Memoirs of a Geisha
|Memoirs of a Geisha|
Hardcover - USA - 1st edition.
Memoirs of a Geisha is a novel by Arthur Golden published on 1997-09-27.
The story revolves around a Japanese girl named Chiyo Sakamoto who, in 1929, at the age of nine, is sold to a geisha boarding house where she is taught to be a geisha. She becomes very successful and brings a lot of money to her house, but, despite being adored by many menu, her life is cold and lonely because she falls in love with a man she may never be able to be with.
|Own?||Hardcover, USA, 1st edition.|
|Read?||Hardcover, USA, 1st edition / Audiobook read by Bernadette Dunne.|
|Finished||2006 / 2018-10-05.|
I heard about this book in 2006 after the film-adaption was made. I wisely read the book before seeing the movie, and enjoyed the book, and thought the movie was passable. Afterward, I read what critics had written about book and was disappointed to learn that the book exaggerates Japanese culture so much to the point of Orientalism. I re-read the book as an audiobook with this in mind and had a much harder time appreciating it, but I still liked the over-all story.
— This section contains spoilers! —
- I found the story to be well-structured. I identify with some of the characters, see their personal growth, and found the story to be pretty exciting and interesting the whole time. I always welcome the plot of a woman persevering through serious hardships.
- Most of the women at the okiya are great villains, Hatsumomo is especially fiendish.
- The author, Arthur Golden, consulted actual geisha for information about the book, which is nice.
- Golden is a Western author telling a story set in Japan before he was born. Naturally, he gets a lot wrong. Biographies written by actual geisha tell markedly different stories. Golden is also a man telling the story of a half-dozen women. Because of this, it seems like he places a lot of male-centric thoughts in their heads while ignoring female thoughts.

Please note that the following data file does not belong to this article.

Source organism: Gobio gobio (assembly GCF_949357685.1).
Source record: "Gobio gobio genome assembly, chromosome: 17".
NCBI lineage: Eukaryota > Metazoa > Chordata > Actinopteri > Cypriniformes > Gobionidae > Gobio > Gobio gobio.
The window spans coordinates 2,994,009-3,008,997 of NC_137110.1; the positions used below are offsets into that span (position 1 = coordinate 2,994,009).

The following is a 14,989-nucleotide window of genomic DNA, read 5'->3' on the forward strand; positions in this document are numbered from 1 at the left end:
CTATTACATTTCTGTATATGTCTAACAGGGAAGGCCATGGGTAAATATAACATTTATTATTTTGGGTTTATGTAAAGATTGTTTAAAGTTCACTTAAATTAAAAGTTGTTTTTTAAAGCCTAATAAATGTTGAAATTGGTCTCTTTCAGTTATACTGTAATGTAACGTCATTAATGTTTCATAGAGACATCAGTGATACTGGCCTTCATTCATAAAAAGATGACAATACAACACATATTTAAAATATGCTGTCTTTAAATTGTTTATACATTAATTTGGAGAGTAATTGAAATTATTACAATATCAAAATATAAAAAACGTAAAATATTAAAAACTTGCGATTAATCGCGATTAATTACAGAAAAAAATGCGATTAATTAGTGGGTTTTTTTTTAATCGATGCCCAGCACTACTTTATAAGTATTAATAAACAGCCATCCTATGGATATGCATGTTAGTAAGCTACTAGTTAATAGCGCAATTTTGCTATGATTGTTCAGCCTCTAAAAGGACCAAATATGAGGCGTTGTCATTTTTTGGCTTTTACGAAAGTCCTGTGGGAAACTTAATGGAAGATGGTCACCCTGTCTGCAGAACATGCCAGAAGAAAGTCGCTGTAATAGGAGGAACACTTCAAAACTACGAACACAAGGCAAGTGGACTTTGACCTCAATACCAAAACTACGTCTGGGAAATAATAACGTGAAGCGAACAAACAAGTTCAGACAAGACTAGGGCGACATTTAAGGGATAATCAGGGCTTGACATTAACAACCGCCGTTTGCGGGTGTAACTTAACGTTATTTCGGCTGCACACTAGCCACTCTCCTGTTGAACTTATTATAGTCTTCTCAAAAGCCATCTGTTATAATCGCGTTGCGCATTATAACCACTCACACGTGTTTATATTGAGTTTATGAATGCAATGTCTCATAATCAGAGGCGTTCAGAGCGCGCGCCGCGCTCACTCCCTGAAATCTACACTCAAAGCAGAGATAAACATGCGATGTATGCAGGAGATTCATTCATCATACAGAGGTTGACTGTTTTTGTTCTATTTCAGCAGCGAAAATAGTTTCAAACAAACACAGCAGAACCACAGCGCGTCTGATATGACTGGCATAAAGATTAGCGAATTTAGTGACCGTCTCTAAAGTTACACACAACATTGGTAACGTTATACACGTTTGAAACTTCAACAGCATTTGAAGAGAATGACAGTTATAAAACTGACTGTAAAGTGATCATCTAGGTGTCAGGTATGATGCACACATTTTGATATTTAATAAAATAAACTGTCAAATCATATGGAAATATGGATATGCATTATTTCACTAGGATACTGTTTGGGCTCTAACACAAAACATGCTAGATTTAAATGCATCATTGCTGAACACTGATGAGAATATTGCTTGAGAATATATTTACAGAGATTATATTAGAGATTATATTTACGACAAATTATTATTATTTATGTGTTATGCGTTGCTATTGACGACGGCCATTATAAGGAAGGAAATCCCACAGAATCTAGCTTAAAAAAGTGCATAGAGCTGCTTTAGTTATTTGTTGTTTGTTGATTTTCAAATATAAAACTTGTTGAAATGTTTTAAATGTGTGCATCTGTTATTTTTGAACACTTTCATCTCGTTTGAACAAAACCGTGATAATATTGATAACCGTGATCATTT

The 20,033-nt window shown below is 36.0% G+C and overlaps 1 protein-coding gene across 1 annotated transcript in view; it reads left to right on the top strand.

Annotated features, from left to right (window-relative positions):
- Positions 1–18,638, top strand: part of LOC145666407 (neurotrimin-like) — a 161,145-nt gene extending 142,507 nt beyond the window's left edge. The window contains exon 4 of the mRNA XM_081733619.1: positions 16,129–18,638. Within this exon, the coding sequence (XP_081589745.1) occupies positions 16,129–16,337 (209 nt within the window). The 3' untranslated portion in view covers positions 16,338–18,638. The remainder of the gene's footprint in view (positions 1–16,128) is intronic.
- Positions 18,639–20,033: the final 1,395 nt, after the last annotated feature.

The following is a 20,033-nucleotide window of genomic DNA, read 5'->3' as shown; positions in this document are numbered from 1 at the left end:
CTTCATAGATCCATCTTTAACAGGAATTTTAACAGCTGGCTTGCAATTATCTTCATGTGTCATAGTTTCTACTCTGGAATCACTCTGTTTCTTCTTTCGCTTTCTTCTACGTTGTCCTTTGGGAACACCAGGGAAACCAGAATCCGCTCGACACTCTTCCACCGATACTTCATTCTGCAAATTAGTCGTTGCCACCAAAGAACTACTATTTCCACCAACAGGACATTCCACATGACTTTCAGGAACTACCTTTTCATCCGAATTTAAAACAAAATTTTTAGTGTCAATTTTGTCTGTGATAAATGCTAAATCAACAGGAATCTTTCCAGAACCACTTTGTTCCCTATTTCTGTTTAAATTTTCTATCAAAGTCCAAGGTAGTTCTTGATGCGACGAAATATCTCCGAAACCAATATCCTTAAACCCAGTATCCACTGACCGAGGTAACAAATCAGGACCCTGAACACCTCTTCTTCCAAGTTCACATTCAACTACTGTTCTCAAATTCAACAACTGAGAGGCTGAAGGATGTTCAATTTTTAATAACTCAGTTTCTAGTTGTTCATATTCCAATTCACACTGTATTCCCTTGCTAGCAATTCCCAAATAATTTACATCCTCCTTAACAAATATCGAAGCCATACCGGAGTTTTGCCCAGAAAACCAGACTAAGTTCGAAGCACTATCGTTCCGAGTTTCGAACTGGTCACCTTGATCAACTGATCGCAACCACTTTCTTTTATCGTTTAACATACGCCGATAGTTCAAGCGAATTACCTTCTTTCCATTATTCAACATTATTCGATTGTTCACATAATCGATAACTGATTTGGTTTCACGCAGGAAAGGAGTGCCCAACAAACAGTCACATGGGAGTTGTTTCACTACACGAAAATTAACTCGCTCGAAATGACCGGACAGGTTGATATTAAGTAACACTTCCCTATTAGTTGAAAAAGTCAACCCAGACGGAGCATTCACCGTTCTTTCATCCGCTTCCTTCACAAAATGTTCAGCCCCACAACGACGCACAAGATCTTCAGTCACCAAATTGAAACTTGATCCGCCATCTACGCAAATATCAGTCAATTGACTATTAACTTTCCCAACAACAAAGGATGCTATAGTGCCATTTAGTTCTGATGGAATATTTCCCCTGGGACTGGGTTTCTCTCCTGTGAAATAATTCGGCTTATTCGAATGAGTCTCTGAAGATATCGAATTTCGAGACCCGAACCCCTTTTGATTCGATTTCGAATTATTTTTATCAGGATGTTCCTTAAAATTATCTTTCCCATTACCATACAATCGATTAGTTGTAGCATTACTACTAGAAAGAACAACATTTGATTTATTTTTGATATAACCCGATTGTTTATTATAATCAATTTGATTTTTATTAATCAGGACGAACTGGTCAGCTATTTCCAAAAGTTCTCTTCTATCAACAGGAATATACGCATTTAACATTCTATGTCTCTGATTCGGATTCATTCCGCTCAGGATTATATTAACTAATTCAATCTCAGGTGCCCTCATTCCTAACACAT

- Some of the similes and metaphors are clever, but there are far too many of them. Although I didn't keep count, I wouldn't be surprised if the novel contained over 100 of them. Far more than seems organic.
- All of the people in the story believe the transparent lies of Hatsumomo far too eagerly, even the women of the okiya who should know better.
- The inclusion of divination is to be expected, but Golden unfortunately makes it seem real.
- Sayuri's pining for the chairman gets old halfway through, and pretty annoying by the end.
- Not too long after reading the book, I realized that I had completely forgotten the ending. The second time I read the book, I realized why; it's pretty dull.
- The introduction paints the book as though it is an actual biography of a real geisha, and the narration keeps it going by including real events and people. Not having paid attention to the cover which identifies the book as a novel, I took the intro at face value and assumed I was reading a real biography for the first half of the book, but several aspects of Japanese culture were described so suspiciously, it caused me to check the veracity online and confirm it was indeed entirely fictional. I don't like it when authors pretend their fiction is real, it makes me feel cheated.
- In general, fiction is expected to exaggerate reality to make it more interesting, but Golden uses someone else's culture in order to do this. Actual Japanese people have said that his descriptions of Japanese culture aren't too far from racist caricature.
- One of the geisha with whom the author consulted to get inside information into the life of a geisha only spoke with him on the condition that her identity never be revealed, but the author included her name in the finished book anyway, probably to add weight to his work, which is shameful.
US paperback, reprint
The reissue uses the movie cover. It's a Chinese woman in Westernized makeup, so it doesn't fit at all. And, seriously, Trajan? How is that even remotely appropriate?